Surgeon General's warning of youth mental health crisis rings true in Hudson Valley

“They don’t realize the trauma that they put our kids through by making them do this. You’re teaching these kids to fear everything.” - a father talking about COVID protocols.

Gary Stern Katelyn Cordero Helu Wang
Rockland/Westchester Journal News
  • In a 2019 study, more than a third of high schoolers experienced sadness or hopelessness

James Rizza of Wallkill saw the pandemic take a toll on his teenage son.

His son had struggled with anxiety for years, but quarantine and isolation pushed him to a breaking point. He was hospitalized and medicated.

“It’s miserable," Rizza said. "I cry every day because there is nothing I can do, and I worry about the fact that he is not going to be able to handle the real world once he gets out in it."

He hopes government officials will lift COVID protocols, including masking and social distancing, which looks unlikely as case numbers rise.

Poughkeepsie High School principal Kelleyann Royce-Giron gives senior Harrison Brisbon-McKinnon a hug after he shared his experiences from the current school year on December 3, 2021.

“They don’t realize the trauma that they put our kids through by making them do this," Rizza said. "You’re teaching these kids to fear everything.” 

Through the Hudson Valley, there are stark signs of what U.S. Surgeon General Dr. Vivek Murthy just called a growing mental health crisis facing America's youth.

"The challenges today’s generation of young people face are unprecedented and uniquely hard to navigate," he wrote in a 53- page advisory released Tuesday. "And the effect these challenges have had on their mental health is devastating."

He cited national findings from 2019: More than a third of high school students said they had experienced persistent feelings of sadness or hopelessness, a 40% increase since 2009; and 1 in 6 students said they thought about suicide, a 44% increase since 2009.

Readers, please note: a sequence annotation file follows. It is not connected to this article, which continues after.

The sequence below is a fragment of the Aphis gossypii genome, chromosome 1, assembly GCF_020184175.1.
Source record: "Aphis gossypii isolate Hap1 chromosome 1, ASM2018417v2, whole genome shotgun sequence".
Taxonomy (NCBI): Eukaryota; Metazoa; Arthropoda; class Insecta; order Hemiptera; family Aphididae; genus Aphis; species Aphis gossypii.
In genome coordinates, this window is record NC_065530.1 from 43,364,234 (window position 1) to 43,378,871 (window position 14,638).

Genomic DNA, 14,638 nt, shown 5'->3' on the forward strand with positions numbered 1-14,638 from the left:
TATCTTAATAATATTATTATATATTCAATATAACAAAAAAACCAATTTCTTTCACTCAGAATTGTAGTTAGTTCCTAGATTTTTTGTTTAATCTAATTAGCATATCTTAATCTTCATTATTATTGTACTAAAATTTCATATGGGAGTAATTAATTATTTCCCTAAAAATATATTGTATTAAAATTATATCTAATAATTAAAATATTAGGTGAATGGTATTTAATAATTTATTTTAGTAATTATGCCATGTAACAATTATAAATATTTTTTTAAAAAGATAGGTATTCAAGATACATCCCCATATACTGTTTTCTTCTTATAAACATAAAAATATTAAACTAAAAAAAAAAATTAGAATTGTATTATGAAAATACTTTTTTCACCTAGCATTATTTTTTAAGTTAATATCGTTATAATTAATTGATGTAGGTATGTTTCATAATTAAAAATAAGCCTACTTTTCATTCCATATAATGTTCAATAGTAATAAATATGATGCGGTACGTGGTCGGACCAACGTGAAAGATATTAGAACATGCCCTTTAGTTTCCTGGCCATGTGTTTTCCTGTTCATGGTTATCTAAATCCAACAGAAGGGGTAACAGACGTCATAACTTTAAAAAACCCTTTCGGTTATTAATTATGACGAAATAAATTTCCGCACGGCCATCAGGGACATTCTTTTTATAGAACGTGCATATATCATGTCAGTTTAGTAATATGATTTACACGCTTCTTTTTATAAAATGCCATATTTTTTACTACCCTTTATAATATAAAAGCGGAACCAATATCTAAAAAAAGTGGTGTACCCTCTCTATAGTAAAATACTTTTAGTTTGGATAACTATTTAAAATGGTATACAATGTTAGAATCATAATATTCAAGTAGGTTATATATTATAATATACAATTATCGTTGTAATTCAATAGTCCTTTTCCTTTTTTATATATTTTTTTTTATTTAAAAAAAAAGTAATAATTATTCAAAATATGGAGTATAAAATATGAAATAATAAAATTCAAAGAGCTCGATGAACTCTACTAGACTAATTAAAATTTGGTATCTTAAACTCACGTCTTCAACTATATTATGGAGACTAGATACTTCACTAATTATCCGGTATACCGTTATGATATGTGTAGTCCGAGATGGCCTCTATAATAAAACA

Parents, educators, clinicians and others across the region say they are still coming to terms with how the pandemic has intensified a mental health emergency that was underway for years before the arrival of COVID-19.

They're seeing rising incidents of depression and anxiety among students and even parents, more behavior problems in classrooms, and acting out on social media.

Harrison Brisbon-McKinnon, a senior at Poughkeepsie High School, said that after 18 months of hybrid and remote learning, many of his peers struggled to cope without supports.

"We had to learn to find our own coping mechanism, many of them being unhealthy," he said. "And now that we finally have a world to release all of that into, we are slowly getting these supports back, but we don't know how to release all of that anger in a mature environment."

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Last month, there was a shooting outside Poughkeepsie High. No one was injured and a 13-year-old was charged.

Principal Kelleyann Royce-Giron said the school did a "reset" over several half-days to process much more than the shooting incident.

“It was so much bigger than that," she said. "It’s the emotion, it's coming back from 18 months of pandemic… My upperclassmen have come back with the sense of what it’s like to be in high school. My underclassmen came in still in some middle-school mindset and holding on to stuff and angst and issues from sixth and seventh grade.”

Problems were already there

For several years before the pandemic, educators across New York State repeatedly identified worsening anxiety and depression among students as their toughest challenge.

Many blamed the prominence of social media for opening new avenues of bullying, giving kids unrealistic social expectations and increasing the isolation of teens who rarely lifted their eyes from their phones.

Murthy's report zeroes in on social media — as well as culprits like academic pressures, limited access to mental health care, drugs and alcohol, and "broader stressors" like the 2008 financial crisis, rising income inequality, racism, gun violence, and climate change.

These concerns drove schools in recent year to incorporate social and emotional learning at every level of instruction.

Now the pandemic has exacerbated the earlier concerns in ways that are still playing out. And with COVID case numbers rising as 2022 nears, there is no relief in sight.

Poughkeepsie High School seniors from left, Elijah Johnson, Harrison Brisbon-McKinnon and Kerena Rattray share their experiences from the current school year on December 3, 2021.

"During the isolation of the pandemic, many young people saw a decrease in interpersonal relationships. And there was increased use of social media," said Jenna Vomero, a social worker with Rockland BOCES. "We're seeing more parents referring their kids for help. We're also seeing more parents in need of support."

Vomero is assigned to the Partnership for Safe and Healthy Youth, a coalition formed by Rockland County agencies and school districts in 2014 to coordinate behavioral care for children and teens who are struggling.